Rick Drutchas came to Vermont in the early 70's, where he first learned to keep hives from an old time neighbor in Rutland. He grew up in Detroit, where he was rejected by the draft for being allergic to bees, was a roadie for the MC5 and trucked food for the burgeoning food coop scene. Eventually, with the help of his Mom, he purchased the old Norton Dairy Farm south of Worcester village, giving Bee Haven Honey Farm its permanent home on the North Branch of the Winooski River. He went on to serve as the Vermont State Apiarist for over a decade. He and his german shepard, Max, trained to sniff out american foulbrood in apiaries, inspected hives together for many years. Blessed with taking over the apiaries of another old-time beekeeper on the Champlain Islands, Rick built his operation to 700 hives and accounts across the state. Still entranced with bees and in awe of their mysteries, Rick is now most concerned with the changing worlds' affect on bees and beekeeping, as environmental issues, climate change and the varroa mite continue to radically impact the sweet canaries in the coal mine that honeybees are and he's unable to stop keeping bees.
Genevieve came to Worcester, Vermont from her home state of Minnesota in the early 90's. She co-founded Green River Guild in Hyde Park, Vermont, where she specialized in work with children and adolescents as a psychotherapist for 15 years. She joined up with Rick in 2008, bringing her love of gardening, herbs and hearth keeping to Bee Haven. She now counts herself a grateful hermit, growing organic herbs, fruits and vegetables, making natural and medicinal body and soul-loving products, grafting queen bees and supporting healthy hives. She sometimes still wonders how she ever got involved in beekeeping and then remembers that life is strange and magical.
In 2010, Bee Haven made its first big downshift when all the Champlain Islands apiaries and the retail accounts were sold to a younger bee operation out of Troy, Vermont. We retained a handful of favorite apiaries in locations blessed by beautiful and fragrant basswood groves, with understories of honeysuckle and blackberry bramble, along with some sweet-smelling black locust stands. We devised a new model of operation - to sell high quality bulk buckets of real raw and unfiltered honey from our own farm. It felt like the right thing to do in the face of the tremendous changes agriculture, bees and beekeeping were facing. As more and more of Vermont's dairy farms call it quits we've watched our sweet agricultural lands go the way of large scale gmo corn operations and development, quickly diminishing the pastures that held the nectar gold for so many generations of Vermont bees and beekeepers. We're grateful for our dozen remaining hiveyards stashed in out of the way, sweet and untended places, that remind us if how it used to be.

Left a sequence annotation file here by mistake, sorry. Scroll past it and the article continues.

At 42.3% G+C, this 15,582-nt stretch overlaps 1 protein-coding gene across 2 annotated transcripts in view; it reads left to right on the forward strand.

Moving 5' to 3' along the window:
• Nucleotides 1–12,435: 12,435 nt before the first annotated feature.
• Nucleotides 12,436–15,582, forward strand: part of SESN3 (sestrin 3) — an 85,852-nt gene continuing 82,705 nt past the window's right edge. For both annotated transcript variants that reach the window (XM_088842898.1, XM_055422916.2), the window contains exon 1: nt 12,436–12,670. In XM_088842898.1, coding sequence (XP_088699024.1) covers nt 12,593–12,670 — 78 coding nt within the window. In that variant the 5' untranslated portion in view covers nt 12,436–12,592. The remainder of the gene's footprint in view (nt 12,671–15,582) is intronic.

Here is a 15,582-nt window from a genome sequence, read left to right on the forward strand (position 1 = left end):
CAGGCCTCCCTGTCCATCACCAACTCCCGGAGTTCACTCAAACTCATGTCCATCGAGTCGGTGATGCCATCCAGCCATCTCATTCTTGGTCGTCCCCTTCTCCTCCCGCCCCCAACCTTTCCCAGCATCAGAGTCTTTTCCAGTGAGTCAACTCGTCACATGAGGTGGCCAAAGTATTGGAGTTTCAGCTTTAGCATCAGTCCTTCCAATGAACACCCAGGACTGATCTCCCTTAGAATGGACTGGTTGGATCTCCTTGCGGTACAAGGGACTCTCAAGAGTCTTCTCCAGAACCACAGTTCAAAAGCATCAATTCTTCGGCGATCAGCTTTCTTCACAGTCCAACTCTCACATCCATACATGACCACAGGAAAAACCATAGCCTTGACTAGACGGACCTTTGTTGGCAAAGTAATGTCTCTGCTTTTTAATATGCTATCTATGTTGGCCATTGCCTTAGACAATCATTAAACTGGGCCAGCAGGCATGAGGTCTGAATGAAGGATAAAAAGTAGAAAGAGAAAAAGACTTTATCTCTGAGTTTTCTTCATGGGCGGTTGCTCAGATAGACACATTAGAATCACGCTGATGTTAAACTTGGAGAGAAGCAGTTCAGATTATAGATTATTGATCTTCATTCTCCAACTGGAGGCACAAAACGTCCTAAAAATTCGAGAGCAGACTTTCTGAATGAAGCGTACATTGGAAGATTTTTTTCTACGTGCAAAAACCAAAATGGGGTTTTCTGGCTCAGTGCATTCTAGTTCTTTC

So, nowadays we tend between 100-150 hives and a large garden of food and medicinals and we wild-craft from the woods. We utilize the European Union's Organic Beekeeping Protocol in our hives, which means we DO treat for varroa mite, using plant-based formic and oxalic acids and essential oils, along with selective breeding through our queen-rearing practices.
We think it's important to thank, honor and remember teachers, colleagues and past partners of Bee Haven: Michelle Beebe, Louis Harbin of Alabama, Kirk Jones of Michigan, "he turned me on to the forklift", Ed and Ethel Hazen and Charles Ferree from the Champlain Islands, Roger Jones, Charlie Mraz, "he got me to finally read C.C. Miller's 'Fifty Years Among the Bees", Susan Dusmore, "she worked harder then anyone else i've ever worked with. i'd be ready to quit and she'd say, 'let's go do another yard ", Mike Palmer, Peter Genier, Dr. Roger Morse, Arnold Waters, the great comb honey maker, and finally, Dick Brigham, Bob Mead and Bill Matson, the state's previous apiary inspectors - a whole lot of generosity and gifts in these folks. Additionally, over the years, Bee Haven has been assisted by Ben Goodrich, Biljer, Dan Staples and Aaron Alexander, who showed up to learn or just work when it was needed. We're grateful for this. We feel privileged to be a part of Vermont's remarkable beekeeping history and grateful for living the life we have.